Jane Goodall: The Woman Who Redefined Man. Dale Peterson.
xii + 740 pp. Houghton Mifflin, 2006. $35.
Dale Peterson has given us a beautiful book—a flowing,
detailed biography of Jane Goodall that clearly explains her
insights and why they created a watershed in the scientific
understanding of animals. His portrayal of her is highly
complimentary, even worshipful; but then, Goodall deserves the
praise. Peterson has achieved the tour de force of
conveying Goodall's charisma while explaining the significance of
her science—and indeed, why neither would exist without the other.
"Dale Peterson knows me better than I know myself,"
Goodall says. Peterson coauthored a book with her and edited the two
volumes of her letters. With this biography, readers will know her
too—and many will wish for even more.
Peterson proceeds at a leisurely pace, going into great detail about
Goodall's childhood and early career. She doesn't sight her first
wild chimpanzee until almost 200 pages into the text. Not until page
546 do we reach the crisis in research at the Gombe Stream Reserve,
the night in May 1975 when "forty intruders, dressed in gray
military fatigues and carrying rope, hand grenades, and AK-47s"
kidnapped four American students and carried them off to the
guerrilla camp of Laurent Kabila, future prime minister of the
Democratic Republic of Congo. Peterson, however, gives short shrift
to Goodall's career since her decision in 1985 to turn from research
to activism, compressing the past two decades into a mere 80 pages.
The book opens with a description of Goodall giving a lecture, her
blond ponytail now silver, her figure spare and upright, her voice
limpid as clear water, her phrases focused like the sharpest
binoculars. Afterward scientists and laypeople line up with her
books to get an autograph—and to tell her what she means to
them. "A young girl with braces on her teeth: ‘When I was
in sixth grade, I had to do a research project. I did it on
chimpanzees. And you!'" Another listener says simply, "May
the universe bless your work."
Then we meet the child Jane, born Valerie Jane Morris-Goodall on
April 3, 1934. She grew up in an unremarkable middle-class home in
unromantic Bournemouth, in a household of strong women. Her
racing-driver father was away much of the time, then joined the
military and was posted overseas, eventually writing to request a
divorce. The small girl dreamed of working with animals in Africa
like her hero, Doctor Dolittle. Only a few teachers, however, and
perhaps only with hindsight, recognized her extraordinary
intelligence and powers of concentration.
Having no money for university, she trained as a secretary—and
then grew to be an astoundingly accomplished flirt, to judge by the
number of her beaux and even fiancés. (But none of them seems
to have made as permanent an impression as her dog, Rusty.) Here
Peterson perhaps underplays how much the culture of the 1950s
directed young women's ambitions toward marriage. Goodall's giddy
youth in part shows how successful she was at what was then the
expected career path.
In 1955, Goodall was invited to Kenya by a school friend. She
eventually saved enough money for the voyage and arrived in Nairobi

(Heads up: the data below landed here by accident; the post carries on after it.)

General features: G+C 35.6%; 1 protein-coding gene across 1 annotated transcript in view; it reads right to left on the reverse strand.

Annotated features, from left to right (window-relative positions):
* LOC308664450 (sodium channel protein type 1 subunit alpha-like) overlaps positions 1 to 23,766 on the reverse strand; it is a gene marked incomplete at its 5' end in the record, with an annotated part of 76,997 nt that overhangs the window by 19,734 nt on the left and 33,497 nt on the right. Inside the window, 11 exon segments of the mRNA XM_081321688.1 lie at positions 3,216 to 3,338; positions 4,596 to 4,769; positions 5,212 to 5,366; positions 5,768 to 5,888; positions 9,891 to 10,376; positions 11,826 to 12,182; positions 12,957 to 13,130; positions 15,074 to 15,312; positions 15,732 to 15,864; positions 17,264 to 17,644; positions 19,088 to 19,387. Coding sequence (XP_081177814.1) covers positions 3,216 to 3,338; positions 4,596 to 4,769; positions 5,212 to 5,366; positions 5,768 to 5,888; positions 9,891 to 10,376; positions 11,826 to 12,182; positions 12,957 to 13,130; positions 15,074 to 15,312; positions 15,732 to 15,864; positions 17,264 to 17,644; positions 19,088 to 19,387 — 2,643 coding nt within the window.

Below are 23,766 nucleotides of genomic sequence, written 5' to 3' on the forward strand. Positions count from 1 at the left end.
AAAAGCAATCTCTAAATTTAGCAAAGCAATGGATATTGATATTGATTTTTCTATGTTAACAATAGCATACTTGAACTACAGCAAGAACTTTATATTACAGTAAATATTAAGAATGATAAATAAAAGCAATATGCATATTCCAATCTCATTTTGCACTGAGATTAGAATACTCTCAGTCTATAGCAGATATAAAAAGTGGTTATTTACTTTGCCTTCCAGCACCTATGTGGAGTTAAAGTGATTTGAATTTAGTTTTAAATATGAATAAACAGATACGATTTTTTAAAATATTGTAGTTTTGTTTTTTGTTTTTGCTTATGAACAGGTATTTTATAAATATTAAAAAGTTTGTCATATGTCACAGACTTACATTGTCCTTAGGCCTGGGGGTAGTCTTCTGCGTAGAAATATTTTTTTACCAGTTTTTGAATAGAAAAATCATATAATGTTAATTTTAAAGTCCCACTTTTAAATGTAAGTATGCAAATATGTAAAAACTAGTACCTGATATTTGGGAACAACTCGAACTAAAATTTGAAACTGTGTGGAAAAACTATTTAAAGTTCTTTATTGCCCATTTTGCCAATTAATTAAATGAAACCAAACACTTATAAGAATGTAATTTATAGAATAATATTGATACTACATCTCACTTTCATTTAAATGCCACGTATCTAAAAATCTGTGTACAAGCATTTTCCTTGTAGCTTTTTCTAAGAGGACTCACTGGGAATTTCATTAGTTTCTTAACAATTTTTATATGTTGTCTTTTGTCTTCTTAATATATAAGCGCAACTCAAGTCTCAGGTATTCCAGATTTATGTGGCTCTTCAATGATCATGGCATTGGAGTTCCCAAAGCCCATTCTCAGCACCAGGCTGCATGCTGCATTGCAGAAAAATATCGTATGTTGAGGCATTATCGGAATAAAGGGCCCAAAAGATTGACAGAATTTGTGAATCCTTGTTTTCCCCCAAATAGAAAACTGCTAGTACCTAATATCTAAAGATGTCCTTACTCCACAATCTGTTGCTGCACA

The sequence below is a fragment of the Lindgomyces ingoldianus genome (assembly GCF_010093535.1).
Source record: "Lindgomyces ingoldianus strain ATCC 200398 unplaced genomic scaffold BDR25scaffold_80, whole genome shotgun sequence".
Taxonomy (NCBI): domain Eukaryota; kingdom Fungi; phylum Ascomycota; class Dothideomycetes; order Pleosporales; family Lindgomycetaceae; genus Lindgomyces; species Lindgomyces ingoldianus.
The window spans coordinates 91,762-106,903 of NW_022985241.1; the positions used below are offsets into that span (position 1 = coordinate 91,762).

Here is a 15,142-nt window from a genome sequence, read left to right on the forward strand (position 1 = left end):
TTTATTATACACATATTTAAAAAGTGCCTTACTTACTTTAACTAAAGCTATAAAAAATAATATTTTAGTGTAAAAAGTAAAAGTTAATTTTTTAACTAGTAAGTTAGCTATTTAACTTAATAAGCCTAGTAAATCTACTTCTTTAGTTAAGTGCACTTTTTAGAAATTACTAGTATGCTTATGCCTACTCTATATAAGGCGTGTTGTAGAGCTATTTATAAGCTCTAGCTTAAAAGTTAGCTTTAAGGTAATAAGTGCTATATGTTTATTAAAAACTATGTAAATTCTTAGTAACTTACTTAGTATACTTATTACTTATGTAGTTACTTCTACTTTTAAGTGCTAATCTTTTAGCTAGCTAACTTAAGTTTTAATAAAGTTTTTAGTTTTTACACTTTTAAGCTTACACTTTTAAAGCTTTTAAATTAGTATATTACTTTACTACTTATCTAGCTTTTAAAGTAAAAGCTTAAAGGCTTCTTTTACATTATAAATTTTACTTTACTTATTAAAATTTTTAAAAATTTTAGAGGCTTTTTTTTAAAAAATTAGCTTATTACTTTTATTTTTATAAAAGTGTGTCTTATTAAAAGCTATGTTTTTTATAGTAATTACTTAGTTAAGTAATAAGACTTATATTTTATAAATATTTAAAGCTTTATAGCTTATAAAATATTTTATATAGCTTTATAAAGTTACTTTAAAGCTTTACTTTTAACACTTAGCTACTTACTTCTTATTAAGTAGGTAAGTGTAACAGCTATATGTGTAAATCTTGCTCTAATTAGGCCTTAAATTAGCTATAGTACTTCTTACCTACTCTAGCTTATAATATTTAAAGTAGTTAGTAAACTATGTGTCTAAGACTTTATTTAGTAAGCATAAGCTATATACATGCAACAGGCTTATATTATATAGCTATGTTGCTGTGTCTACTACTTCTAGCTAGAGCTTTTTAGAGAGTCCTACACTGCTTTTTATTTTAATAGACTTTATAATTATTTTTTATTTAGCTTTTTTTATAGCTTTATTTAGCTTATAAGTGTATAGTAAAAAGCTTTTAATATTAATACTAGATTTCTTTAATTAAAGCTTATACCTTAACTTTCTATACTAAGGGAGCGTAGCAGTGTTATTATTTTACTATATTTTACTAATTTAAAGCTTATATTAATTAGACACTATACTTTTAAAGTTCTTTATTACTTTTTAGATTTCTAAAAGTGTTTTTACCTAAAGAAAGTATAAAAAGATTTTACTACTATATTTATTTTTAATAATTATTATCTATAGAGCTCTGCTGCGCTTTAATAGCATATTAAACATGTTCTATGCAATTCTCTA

in 1957, on her twenty-third birthday. There she met archaeologist
Louis Leakey and quickly won him over, along with many others. One
letter home exclaims, "What the devil am I to do with all these
middle aged married men? They hang in multitudinous garlands from
every limb and neck I've got." With difficulty she persuaded
Leakey to confine his role to paternal kindness. Eventually he
offered her the chance to study wild chimpanzees at the Gombe Stream
Reserve on the shores of Lake Tanganyika (which later became part of Tanzania).
Here we begin to see the importance of chance in Goodall's life. Her
accomplishments now seem inevitable, but with a day-to-day account
they appear most unlikely. Back in England, Goodall took a crash
course in primatology with John Napier, a comparative anatomist, to
prepare for her fieldwork. At the same time, unbeknownst to Goodall,
Leakey was offering her job to an American graduate student who,
unlike Goodall, had a degree in anthropology. Fortunately for
Goodall, the student eventually turned down the offer. Goodall,
meanwhile, had found a fiancé, although the relationship
would not survive her long absence.
When Goodall finally headed to the field in the summer of 1960, the
Tanganyikan authorities would not let a white woman camp alone at
Gombe, so her heroic mother, Vanne, came along as chaperone. There
were other difficulties: the first trip was only financed for four
months; Jane carried fuzzy borrowed binoculars and an inadequate
camera; and once she was finally established, the chimpanzees were
Day after day she clambered to a vantage point above her camp where
she could survey the wooded valleys. "The Peak," as
Goodall began referring to this spot, sits high in the rift mountain
range that rises from the lake—no wonder at times it was less
tiring to sleep there overnight than to trek down to camp and up
again. Zoologist George Schaller and his wife, Kay, visited in
October. It was "really nice to talk to someone," Jane
wrote home, "who didn't think I was completely crazy."
Schaller, fresh from watching the vegetarian mountain gorillas,
remarked that if Goodall spotted chimps eating meat or using a tool,
she would have the clout to continue her study.